About a year ago the arrests of eight Yale University employees outside Yale-New Haven Hospital called the police powers of the Hospital’s constables into question. The workers, two graduate students in medicine and six employees of the Yale Medical School, were arrested, detained, and charged with criminal trespass for distributing leaflets outside hospital buildings. As a result of this dubiously legal action, hospital constables were ultimately stripped of their arrest powers.

Recently the issue has arisen again, this time in relation to the Ward 1 aldermanic race. In his column (“Ward 1 needs a consensus builder” 10/22) Calhoun Master William Sledge dismissed the candidacy of incumbent Alderman Ben Healey due to his actions on the hospital constables issue.

At the request of union members, I accompanied four of the leafletters on Sept. 10, 2002 and personally witnessed their arrest. While I respect Sledge’s concerns, I believe his editorial exhibits an extremely weak grasp of both the facts of the case and its broader implications. He tries to frame the debate over police powers in terms of “special interests” and not free speech. So, out of respect for the prospective voters in Ward 1, and the eight members of our university who faced a year in jail for handing out pieces of paper, I’d like to get the true facts out in the open.

First, free passage into the hospital was in no way obstructed by the leafletters, nor were employees or patients prevented from entrance. I can say so with certainty because I watched people enter with my own eyes. The leafletters were arrested because of what was on their leaflets, not where they were standing. And as such, the conflict had nothing to do with “criminal trespass” and everything to do with free speech. Jorge Perez (Board of Aldermen President and co-author of the resolution) wrote in a Nov. 17th letter to the New Haven Register that “[no one was] able to explain how an individual with privileges to enter a building on a daily basis could be charged with trespassing.”

Second, Hospital constables aren’t city cops, they are private security forces serving a private corporation, with arrest powers granted them by the New Haven Board of Police Commissioners and the mayor. Being the only constabulary force in New Haven, Hospital constables enjoyed a unique city benefit that they abused, prompting the Board of Aldermen to vote 18-2-2 to recommend its revocation. After extensive hearings, the Board of Police Commissioners voted 4-1 to revoke arrest powers, with Commissioner John Einhorn arguing that “the general concept of private companies having special police powers, it doesn’t belong in the 21st century.” (New Haven Register, “Constables’ arrest powers likely to cease” 12/12/2002)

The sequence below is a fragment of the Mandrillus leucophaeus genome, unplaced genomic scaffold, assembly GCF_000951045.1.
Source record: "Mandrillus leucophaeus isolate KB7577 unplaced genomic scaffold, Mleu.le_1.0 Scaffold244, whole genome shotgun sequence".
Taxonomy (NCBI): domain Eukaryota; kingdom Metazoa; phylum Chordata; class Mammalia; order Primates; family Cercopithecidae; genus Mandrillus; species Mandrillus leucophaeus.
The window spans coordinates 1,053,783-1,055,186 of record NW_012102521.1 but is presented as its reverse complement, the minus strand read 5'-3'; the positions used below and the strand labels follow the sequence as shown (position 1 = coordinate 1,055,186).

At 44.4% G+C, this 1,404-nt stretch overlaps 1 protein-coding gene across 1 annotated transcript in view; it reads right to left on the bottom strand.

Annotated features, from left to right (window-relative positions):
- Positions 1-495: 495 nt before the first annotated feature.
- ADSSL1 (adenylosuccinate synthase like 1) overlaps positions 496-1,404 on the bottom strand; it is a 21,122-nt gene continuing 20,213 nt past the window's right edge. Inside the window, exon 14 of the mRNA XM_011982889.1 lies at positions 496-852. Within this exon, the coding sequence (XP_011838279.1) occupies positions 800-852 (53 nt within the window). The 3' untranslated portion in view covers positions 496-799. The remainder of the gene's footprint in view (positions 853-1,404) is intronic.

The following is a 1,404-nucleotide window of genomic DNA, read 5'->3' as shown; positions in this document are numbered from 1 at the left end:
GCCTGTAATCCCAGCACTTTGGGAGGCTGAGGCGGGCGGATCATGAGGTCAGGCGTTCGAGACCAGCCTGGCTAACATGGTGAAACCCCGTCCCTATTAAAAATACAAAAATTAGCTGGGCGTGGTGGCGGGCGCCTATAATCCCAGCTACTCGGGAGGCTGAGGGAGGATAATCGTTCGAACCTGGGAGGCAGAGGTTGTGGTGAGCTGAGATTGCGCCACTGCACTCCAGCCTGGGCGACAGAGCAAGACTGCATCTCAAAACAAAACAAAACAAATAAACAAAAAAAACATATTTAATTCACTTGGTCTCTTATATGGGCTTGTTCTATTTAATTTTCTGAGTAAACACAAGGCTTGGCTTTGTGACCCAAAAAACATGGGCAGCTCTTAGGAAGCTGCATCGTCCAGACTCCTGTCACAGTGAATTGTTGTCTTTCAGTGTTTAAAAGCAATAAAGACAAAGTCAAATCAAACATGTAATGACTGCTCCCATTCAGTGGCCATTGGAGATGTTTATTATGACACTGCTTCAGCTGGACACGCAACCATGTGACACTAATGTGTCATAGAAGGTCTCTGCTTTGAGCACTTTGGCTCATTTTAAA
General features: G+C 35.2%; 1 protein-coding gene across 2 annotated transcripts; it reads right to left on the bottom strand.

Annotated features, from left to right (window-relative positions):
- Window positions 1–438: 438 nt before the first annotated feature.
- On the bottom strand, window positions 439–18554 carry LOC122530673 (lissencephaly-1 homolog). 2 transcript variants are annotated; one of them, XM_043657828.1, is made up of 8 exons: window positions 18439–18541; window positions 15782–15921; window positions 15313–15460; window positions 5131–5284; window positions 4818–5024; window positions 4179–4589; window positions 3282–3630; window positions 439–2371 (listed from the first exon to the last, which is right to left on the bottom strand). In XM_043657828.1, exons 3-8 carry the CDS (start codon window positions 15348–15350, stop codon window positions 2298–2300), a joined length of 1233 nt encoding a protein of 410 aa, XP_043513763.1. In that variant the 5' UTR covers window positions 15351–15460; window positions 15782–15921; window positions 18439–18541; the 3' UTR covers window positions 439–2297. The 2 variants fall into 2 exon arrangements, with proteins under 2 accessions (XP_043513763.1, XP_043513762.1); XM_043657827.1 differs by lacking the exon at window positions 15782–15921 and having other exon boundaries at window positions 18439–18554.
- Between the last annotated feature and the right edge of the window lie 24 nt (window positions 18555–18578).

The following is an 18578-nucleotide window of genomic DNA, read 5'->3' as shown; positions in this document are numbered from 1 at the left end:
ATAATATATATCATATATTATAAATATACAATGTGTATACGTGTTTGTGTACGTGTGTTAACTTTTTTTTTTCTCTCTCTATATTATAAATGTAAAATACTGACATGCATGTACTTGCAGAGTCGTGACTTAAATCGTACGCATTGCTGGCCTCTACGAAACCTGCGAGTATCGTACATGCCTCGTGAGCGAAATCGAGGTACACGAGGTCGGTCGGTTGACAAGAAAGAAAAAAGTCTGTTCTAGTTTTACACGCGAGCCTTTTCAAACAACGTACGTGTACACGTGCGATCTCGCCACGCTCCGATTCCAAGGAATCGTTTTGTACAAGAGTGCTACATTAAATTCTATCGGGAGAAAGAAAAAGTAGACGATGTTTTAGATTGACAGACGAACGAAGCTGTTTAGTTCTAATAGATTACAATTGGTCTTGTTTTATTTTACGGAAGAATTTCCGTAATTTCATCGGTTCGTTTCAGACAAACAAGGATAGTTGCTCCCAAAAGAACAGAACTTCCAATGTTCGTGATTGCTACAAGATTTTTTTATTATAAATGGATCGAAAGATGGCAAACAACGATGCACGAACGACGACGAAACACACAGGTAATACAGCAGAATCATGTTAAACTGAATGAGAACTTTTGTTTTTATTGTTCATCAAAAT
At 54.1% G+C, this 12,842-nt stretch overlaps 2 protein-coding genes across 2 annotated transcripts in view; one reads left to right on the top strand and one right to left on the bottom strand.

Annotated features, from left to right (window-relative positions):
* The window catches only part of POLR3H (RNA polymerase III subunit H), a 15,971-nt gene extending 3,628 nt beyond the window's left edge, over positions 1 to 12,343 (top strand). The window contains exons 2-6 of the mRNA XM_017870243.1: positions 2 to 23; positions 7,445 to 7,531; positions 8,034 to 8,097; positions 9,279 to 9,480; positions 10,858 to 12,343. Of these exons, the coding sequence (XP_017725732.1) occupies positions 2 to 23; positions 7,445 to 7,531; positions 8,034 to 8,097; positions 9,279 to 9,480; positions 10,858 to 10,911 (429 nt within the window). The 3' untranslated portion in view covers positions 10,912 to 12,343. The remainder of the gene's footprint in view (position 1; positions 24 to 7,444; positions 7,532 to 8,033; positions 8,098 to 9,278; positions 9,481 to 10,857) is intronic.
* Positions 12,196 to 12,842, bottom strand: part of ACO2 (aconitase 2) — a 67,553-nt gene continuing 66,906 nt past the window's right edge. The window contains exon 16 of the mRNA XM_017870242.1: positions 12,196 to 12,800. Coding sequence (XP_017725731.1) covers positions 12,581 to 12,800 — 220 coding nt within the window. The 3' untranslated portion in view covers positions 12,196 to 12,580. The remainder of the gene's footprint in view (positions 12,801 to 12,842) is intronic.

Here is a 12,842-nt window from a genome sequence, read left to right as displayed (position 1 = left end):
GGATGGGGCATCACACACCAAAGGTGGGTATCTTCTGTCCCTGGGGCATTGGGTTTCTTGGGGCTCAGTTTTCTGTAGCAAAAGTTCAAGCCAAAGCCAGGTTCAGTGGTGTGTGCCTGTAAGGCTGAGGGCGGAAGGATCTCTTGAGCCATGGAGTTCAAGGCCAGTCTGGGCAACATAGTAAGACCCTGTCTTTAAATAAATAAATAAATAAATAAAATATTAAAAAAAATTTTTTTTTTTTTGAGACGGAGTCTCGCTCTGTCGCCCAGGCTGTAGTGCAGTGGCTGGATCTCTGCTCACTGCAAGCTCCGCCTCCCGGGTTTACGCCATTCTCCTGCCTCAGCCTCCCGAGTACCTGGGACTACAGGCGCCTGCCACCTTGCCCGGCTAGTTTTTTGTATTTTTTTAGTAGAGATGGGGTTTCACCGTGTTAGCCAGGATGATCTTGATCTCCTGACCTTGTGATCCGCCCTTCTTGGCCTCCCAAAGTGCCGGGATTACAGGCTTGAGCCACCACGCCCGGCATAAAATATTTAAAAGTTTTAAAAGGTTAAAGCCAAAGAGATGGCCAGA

Third, contrary to what Sledge claims, the constables’ loss of arrest powers has no bearing on emergency response times, patient training, or on-site policing. Constables retain all the authority and freedom that they possessed before the incident, which includes detaining people, policing hospital grounds, and assisting staff and patients in emergencies. They just can’t physically hand you a citation. And, given that the constables and the Hospital administration display a tendency to abuse those arrest powers in attacking freedom of speech, removing them seems an appropriate response that produces zero impact on hospital safety.

But the worst oversights in Sledge’s editorial aren’t factual. The crucial point in the upcoming Ward 1 race is that while Dan Kruger claims to be a “consensus builder,” Healey actually builds consensus. He brings students, elected officials, community groups and New Haven citizens together around issues that affect us all — from domestic partnership to downtown revitalization, from clean elections to clean sidewalks. I see his strong base of student support and the success of his endeavors on the board as evidence of this. Meanwhile, despite Sledge’s assertions, Kruger has yet to prove his effectiveness in advocating progressive change in New Haven, even on his core campaign issues like transportation and public health.

In his editorial, Sledge complains that special interests have corrupted Healey’s candidacy. But at the Hospital the “special interest” was free speech. Healey and the rest of the Board, along with Mayor DeStefano, were able to uphold free speech without compromising Hospital safety in the slightest. That’s why we elected them — to uphold our rights, be our voice in government, and to generally do the right thing whenever possible. For the sake of both patients and staff at Yale-New Haven Hospital, I’m glad they did.

Ultimately, this election has much more to do with experience and creative policy than with special interests. I believe that Kruger and Sledge are trying to foster paranoia around “special interests” to distract voters from the central (and swiftly growing) problem of Kruger’s candidacy: he has made a handful of campaign promises without offering any concrete policy plans.

On the constable issue, as with many others, Healey proved to me his commitment and willingness to challenge broken policies, as well as his ability to listen to constituents and skill in building the kind of coalitions that create substantive change. That, above all, is what Yale students need from their representative to the Board of Aldermen.

Alek Felstiner is a senior in Jonathan Edwards College.